This book was instrumental to the way Hirestreet started. The first version of Hirestreet was launched on a tiny budget of about £6,000 – offering 80 products with logistics being operated from the basement i.e. a Minimum Viable Product (MVP). Our MVP enabled us to prove the concept and learn from customers. Once we got to the stage of raising our seed investment round, we had data backed assumptions to build from.
7 Habits of Highly Effective People by Stephen Covey
From proactivity to prioritisation this is an easy to read book that makes you really reflect on your every day behaviours. Whilst some of the habits may sound obvious, their grounding in examples helps to make you realise the little things you could tweak in your daily routine – with massive impact. My favourite concept from the book is the idea of “emotional bank accounts.” Relationships are all about balance, you can only withdraw so much before the bank becomes empty. It’s important to keep “depositing” into your relationships, and there are simple easy ways to do this like having the utmost integrity, keeping promises and being courteous.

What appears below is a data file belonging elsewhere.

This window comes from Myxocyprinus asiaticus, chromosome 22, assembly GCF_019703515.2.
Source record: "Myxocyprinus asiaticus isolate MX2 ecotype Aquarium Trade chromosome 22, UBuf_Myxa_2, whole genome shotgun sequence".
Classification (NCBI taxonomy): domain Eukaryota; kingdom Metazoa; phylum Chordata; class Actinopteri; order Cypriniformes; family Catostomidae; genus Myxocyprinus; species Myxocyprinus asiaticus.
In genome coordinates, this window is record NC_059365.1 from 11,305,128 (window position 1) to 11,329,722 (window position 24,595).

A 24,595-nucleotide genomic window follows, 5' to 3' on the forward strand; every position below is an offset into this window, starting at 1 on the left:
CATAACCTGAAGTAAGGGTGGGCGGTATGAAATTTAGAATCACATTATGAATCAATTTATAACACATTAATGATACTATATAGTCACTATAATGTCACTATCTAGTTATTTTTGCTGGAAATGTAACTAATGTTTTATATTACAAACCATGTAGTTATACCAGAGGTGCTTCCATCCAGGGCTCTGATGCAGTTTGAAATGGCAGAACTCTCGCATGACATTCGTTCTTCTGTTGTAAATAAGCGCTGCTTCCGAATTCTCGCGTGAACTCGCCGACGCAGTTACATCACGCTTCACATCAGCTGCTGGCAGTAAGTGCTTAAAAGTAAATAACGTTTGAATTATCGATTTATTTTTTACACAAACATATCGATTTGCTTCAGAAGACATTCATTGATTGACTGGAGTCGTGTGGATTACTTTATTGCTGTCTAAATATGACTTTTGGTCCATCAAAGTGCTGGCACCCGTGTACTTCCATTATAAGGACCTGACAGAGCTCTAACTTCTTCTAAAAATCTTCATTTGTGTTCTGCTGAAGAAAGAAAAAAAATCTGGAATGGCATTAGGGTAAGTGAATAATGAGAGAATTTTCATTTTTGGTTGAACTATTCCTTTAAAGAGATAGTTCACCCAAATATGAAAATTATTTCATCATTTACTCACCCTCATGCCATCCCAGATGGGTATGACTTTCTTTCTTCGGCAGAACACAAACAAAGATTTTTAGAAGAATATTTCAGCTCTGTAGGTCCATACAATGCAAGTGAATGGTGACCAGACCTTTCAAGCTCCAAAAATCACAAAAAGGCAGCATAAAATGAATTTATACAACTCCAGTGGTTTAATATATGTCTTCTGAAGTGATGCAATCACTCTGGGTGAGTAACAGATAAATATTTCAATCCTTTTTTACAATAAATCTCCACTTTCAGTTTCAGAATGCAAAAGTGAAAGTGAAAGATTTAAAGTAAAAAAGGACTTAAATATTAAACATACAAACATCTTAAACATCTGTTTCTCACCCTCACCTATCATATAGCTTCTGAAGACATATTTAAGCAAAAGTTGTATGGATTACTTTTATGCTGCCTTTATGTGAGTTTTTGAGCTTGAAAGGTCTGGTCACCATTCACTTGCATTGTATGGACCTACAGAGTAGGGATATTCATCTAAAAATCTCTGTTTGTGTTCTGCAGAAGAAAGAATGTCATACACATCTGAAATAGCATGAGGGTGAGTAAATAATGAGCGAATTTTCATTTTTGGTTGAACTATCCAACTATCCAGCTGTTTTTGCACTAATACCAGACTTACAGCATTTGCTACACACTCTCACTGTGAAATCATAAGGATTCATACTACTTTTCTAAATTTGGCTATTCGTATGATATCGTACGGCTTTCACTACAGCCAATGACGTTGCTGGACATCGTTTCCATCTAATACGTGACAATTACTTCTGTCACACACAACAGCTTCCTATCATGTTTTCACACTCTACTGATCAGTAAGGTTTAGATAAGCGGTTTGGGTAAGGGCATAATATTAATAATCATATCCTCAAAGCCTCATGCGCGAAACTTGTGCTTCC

Shoe Dog – Phil Knight
Probably one of my favourite books I have read this year. Nike has not been a start up for a long time, they were already making billions of dollars a year by the time I was born. However, this is a story of grit, passion and the importance of surrounding yourself with people who share your vision. If anything, this book should give all entrepreneurs hope – the path to success is anything but straight forward – even for the iconic brands that we know today.